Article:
Full evacuation of Grenfell Tower in early stages impossible, says firefighter
Michael Dowden, watch manager from North Kensington fire station, broke down as footage of the burning block was shown to the inquiry.
A full evacuation of Grenfell Tower during the opening stages of the inferno would have been “impossible”, the firefighter who led the initial response has claimed.
Michael Dowden, watch manager from North Kensington fire station, was the incident commander at the June 14 2017 fire until shortly before 2am.
Decisions made by senior fire officers that night have come under intense scrutiny after residents were ordered to stay in their flats for almost two hours.
It is feared that the delay in ordering a full evacuation could have contributed to the death toll.
Giving evidence for a second day at the inquiry into the blaze, the 14-year veteran of the London Fire Brigade broke down as footage of the burning block was shown.
He was asked to watch mobile phone footage of the approximate time he recalled noticing Grenfell Tower’s cladding was alight – 1.19am.
But when images of the burning tower were played on the monitors, the probe’s top lawyer, Richard Millett QC, sensed his distress and halted proceedings.
He was offered a five-minute break by chairman Sir Martin Moore-Bick.
Asked if he would like longer, the officer said: “Ten, please.”
He then used a handkerchief to wipe tears away from his eyes and was led from the room by an usher.
Upon his return, Mr Millett asked if the officer had considered evacuation at 1.19am, when it became clear the fire was spreading.
He replied: “No. The only reason for that … at that moment in time, things are rapidly developing and it is a very, very dynamic situation.
“I was feeling very uncomfortable and at that point I wasn’t aware what was happening internally in the building.”
The officer recalled being “very consumed” by what was unfolding and experienced “sensory overload”.
For me, at that moment in time, to facilitate and change a stay-put policy to a full evacuation is impossible. I didn’t have the resources at that time - we’re looking at 20 floors above the fire floor with just six fire engines in attendance, one central staircase Michael Dowden, firefighter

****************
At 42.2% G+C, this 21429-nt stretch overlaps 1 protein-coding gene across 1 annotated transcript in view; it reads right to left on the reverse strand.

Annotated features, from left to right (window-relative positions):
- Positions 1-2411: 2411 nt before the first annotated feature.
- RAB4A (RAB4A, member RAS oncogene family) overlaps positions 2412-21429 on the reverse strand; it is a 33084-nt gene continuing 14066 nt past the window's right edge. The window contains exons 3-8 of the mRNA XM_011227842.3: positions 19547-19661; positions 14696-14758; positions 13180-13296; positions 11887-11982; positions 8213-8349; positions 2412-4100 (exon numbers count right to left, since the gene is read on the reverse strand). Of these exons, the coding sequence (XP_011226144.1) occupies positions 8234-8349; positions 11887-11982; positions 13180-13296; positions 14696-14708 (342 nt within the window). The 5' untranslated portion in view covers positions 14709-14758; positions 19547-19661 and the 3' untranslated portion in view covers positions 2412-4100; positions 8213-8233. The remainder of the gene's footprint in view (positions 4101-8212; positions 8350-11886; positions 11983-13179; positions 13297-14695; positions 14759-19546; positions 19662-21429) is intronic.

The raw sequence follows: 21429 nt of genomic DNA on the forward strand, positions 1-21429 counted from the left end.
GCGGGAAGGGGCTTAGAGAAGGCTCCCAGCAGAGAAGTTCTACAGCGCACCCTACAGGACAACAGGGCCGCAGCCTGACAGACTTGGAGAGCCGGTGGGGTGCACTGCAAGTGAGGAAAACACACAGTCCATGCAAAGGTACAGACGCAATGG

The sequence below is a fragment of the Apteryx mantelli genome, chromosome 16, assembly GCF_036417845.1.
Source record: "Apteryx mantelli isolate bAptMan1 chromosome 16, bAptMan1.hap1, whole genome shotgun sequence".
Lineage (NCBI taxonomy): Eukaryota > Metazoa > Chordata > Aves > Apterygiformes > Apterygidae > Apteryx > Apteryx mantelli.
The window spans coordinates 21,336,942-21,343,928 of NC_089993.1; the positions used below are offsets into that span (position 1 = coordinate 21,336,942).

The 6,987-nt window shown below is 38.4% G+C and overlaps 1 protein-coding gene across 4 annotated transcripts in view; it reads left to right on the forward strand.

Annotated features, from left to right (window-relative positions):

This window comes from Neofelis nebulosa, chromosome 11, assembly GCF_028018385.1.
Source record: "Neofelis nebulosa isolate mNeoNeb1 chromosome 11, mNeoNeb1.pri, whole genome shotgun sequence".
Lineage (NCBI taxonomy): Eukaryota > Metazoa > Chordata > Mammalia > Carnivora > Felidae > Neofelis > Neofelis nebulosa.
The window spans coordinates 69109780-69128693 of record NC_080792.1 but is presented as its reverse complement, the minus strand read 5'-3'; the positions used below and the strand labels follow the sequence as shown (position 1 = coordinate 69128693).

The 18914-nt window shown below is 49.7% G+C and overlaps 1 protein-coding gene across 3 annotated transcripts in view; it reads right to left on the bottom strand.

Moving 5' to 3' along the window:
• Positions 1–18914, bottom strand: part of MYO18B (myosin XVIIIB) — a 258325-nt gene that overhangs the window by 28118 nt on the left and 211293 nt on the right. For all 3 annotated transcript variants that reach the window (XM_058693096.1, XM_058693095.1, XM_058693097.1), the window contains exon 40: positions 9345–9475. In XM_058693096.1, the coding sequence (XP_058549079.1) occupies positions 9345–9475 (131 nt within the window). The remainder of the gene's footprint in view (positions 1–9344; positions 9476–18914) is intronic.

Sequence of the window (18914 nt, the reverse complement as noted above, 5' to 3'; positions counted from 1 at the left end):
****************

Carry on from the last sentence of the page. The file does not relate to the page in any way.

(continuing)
He was then questioned about the state of the fire at 1.24am – roughly half an hour after it began – when it had reached the block’s upper floors.
Mr Millett said: “Did you have any advice about the stay-put advice and whether it was safe advice to give if callers called?”
He replied: “Not at that point, but it is important to clarify that around that sort of time I only had six fire appliances in attendance, most of them were consumed in terms of (breathing apparatus) resources at the bridgehead.
“For me, at that moment in time, to facilitate and change a stay-put policy to a full evacuation is impossible.
“I didn’t have the resources at that time – we’re looking at 20 floors above the fire floor with just six fire engines in attendance, one central staircase.”
He added: “They were not thoughts I had at the time, that is a reflective thought, I have had a lot of time to think and process the event which I didn’t have on that night. I was reacting in a way that I thought was best with all my previous experience in something I had never seen before.”
The officer began showing signs of strain at Holborn Bars on Monday, prompting Sir Martin to warn he was “increasingly concerned” about his well-being.
As his account of events was subjected to detailed scrutiny on Tuesday, the officer stressed it was “very difficult to recall” parts of that night.
He told the inquiry he had begun feeling “uncomfortable” about the fourth-floor flat fire shortly after 1.16am, roughly 22 minutes after the first 999 call.
The fire was “sparking and spitting” at this stage, the inquiry was told, but the officer did not know the building recently had cladding installed on the outside.
Asked what he thought the falling material was, he said: “At that point it was something on the external of the building.
“I didn’t know at that point what I know now, in terms of flammable cladding, the ACM cladding.
“If we were aware of that risk and that hazard at that point as we are now as an organisation we would have put things in place, but I wasn’t aware of this cladding material put on to the external envelope of the building.”
Combustible cladding installed on the building’s face during a botched refurbishment has been blamed for the rapid spread of the fire.
Mr Dowden will return for a third day of evidence on Wednesday at 9.30am.